Freeze SO Linux, it's possible?
bsilver at chrononomicon.com
Thu Dec 11 17:10:24 UTC 2008
Loïc Grenié wrote:
> I have slower performance because I'm using an USB key (program loading,
> data writing is all done on my USB key and it's slow). If you use a hard-disk
> for the read-only partition and memory for read-write, it's probably roughly
> the same speed as a regular linux (memory fills while you use the system,
> so it might become slow after a while, especially if you download
> large files).
True. I was thinking your main advantage to the USB key though is ease
of cloning and backing up rather than a hard disk.
My concern is figuring out if someone clever would find a way to have it
mount the hard disk R/W on reboot without someone noticing, while CD's
and hardware-lockable-RO USB drives would thwart this.
DF I guess has had a couple attempted hacks, but for the most part is
pretty good about not being bypassable, maybe as long as you don't allow
booting from CD-ROM or other devices. Your proposed method is something
I'd have to ponder and see how comfortable I'd be with that method.
> If you use a disk partition for both partitions it's probably the
> same speed as
> a regular Linux (maybe slightly slower on slow processors) -- in that case the
> read-write partition must be reformated at each boot, though.
Then you get into arguments over slack space :-)
I don't know exactly how DF works and no one seems to come forward with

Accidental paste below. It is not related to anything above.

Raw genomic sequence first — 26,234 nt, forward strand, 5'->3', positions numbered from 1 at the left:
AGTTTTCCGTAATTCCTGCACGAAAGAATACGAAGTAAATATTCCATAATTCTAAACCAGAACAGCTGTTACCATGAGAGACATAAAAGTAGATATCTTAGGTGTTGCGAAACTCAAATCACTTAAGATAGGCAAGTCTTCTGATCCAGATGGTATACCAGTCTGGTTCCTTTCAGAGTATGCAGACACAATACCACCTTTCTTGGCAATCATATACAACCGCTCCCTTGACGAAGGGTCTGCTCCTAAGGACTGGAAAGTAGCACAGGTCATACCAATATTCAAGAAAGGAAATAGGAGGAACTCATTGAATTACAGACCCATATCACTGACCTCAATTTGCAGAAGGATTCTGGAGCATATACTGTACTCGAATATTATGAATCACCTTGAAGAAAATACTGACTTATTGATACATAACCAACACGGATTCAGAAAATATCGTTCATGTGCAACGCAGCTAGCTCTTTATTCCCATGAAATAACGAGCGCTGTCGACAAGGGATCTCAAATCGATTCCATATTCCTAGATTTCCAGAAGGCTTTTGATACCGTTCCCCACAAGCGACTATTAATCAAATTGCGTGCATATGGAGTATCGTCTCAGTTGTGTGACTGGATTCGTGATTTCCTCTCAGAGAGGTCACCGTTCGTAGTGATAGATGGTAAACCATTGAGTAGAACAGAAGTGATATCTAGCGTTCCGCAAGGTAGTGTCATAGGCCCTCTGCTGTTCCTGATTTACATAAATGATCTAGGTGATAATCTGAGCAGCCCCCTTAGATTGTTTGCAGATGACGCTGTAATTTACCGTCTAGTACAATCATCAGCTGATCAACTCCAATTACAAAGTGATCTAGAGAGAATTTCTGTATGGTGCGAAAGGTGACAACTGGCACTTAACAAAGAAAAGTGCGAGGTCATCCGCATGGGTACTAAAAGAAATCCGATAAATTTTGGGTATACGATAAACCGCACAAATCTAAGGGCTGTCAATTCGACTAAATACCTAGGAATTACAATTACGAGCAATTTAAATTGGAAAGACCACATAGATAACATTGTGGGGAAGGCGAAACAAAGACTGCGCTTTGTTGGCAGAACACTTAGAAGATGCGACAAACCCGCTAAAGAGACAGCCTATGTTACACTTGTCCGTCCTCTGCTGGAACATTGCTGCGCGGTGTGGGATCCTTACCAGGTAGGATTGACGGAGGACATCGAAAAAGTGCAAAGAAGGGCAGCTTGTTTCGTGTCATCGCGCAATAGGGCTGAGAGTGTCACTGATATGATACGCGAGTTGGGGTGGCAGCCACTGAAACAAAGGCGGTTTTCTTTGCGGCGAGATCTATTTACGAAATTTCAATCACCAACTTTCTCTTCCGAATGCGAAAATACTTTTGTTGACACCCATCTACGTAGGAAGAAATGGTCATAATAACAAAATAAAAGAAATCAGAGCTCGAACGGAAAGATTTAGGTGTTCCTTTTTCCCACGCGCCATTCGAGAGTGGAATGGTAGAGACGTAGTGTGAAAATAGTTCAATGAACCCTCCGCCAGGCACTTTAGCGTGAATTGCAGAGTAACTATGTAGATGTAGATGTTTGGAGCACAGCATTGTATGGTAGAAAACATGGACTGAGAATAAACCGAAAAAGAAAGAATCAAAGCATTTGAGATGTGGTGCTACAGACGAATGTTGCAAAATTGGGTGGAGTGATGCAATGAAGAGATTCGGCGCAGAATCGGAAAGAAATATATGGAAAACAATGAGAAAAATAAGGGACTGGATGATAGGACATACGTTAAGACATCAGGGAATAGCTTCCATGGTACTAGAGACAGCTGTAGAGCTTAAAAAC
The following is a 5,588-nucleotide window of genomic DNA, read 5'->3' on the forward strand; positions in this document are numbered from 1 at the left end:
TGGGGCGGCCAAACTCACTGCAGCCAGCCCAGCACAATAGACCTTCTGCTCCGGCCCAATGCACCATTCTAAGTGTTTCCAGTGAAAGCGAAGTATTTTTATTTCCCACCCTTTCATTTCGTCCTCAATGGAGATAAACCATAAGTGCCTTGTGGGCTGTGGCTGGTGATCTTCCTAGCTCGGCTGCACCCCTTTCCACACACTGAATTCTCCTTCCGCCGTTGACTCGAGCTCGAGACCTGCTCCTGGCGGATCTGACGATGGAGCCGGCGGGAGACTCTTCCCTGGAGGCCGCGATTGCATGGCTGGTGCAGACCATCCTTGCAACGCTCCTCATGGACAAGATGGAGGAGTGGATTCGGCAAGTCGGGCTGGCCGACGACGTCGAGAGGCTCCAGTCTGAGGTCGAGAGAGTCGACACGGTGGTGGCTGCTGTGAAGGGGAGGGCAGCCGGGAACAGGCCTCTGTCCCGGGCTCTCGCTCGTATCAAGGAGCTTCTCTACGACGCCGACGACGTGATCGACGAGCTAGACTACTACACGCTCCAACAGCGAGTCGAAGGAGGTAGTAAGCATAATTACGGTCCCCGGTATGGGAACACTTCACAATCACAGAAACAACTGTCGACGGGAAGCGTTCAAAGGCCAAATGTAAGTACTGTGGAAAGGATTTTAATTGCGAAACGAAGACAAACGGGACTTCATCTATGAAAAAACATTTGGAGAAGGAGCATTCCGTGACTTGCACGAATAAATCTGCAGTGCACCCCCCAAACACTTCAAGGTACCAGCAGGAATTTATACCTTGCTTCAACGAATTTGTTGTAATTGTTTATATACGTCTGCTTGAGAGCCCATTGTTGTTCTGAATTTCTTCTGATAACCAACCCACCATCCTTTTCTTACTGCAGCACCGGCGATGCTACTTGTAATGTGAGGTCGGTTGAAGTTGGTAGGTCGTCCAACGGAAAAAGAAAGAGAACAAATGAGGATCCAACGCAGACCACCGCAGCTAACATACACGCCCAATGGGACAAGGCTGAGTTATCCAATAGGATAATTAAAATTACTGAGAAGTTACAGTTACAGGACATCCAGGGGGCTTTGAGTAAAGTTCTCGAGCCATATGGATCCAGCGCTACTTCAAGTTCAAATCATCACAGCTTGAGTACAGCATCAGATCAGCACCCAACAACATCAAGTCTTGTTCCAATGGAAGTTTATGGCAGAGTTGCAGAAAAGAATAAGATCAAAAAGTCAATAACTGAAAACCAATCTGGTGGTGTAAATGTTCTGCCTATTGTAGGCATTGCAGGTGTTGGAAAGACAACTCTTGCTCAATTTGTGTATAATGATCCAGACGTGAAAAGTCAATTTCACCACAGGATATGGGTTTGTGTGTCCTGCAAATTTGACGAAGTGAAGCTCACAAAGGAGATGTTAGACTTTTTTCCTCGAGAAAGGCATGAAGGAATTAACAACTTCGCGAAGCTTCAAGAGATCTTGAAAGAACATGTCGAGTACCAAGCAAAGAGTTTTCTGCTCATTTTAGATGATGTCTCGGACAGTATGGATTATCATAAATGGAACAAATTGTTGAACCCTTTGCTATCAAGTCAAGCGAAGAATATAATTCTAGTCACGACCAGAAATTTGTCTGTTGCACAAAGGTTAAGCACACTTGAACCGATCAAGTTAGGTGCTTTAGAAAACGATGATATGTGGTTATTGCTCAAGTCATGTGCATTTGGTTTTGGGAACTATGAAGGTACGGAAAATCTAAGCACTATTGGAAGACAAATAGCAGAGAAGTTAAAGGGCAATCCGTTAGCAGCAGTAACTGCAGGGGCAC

explanations. I'm half tempted to see if anyone can get an email
forwarded to Mark Russinovich (spelling?) to see if he's ever looked at
it and would be willing to come forward with theories.
> Only when you create the setup or when you want to update/upgrade
> it. At regular run-time, you don't need to know. The system boots like
> any Linux system, except that changes don't survive reboot.
Good point, but I think the update and upgrade part is frequent enough
that it would drive me batty :-)
>> In other words this might not be an ideal setup for an average end user...?
> This is definitely not an ideal setup for an average end user, but Deep
> Freeze on Linux is not a very useful program for the average end user. It's
> doable for a motivated system administrator (or hacker, in the positive
> sense). After the initial setup, which was a pain for me (but I know it's
> easier now, but I don't know how much easier) it's not difficult to use,
> even when you want to update the "read-only" part.
It's a niche thing. Locking out changes is a niche no matter what...we
use it because we have two or three people working to administrate 800+
systems used by students and faculty, so it's to reduce support problems
with malware and users altering settings and claiming they don't know
how XYZ was installed or settings were altered.
For private use I'll stick to virtual machines and snapshots, but
otherwise locking out changes and etc. etc. are more of a hassle than
I'd want to deal with on a personal system.
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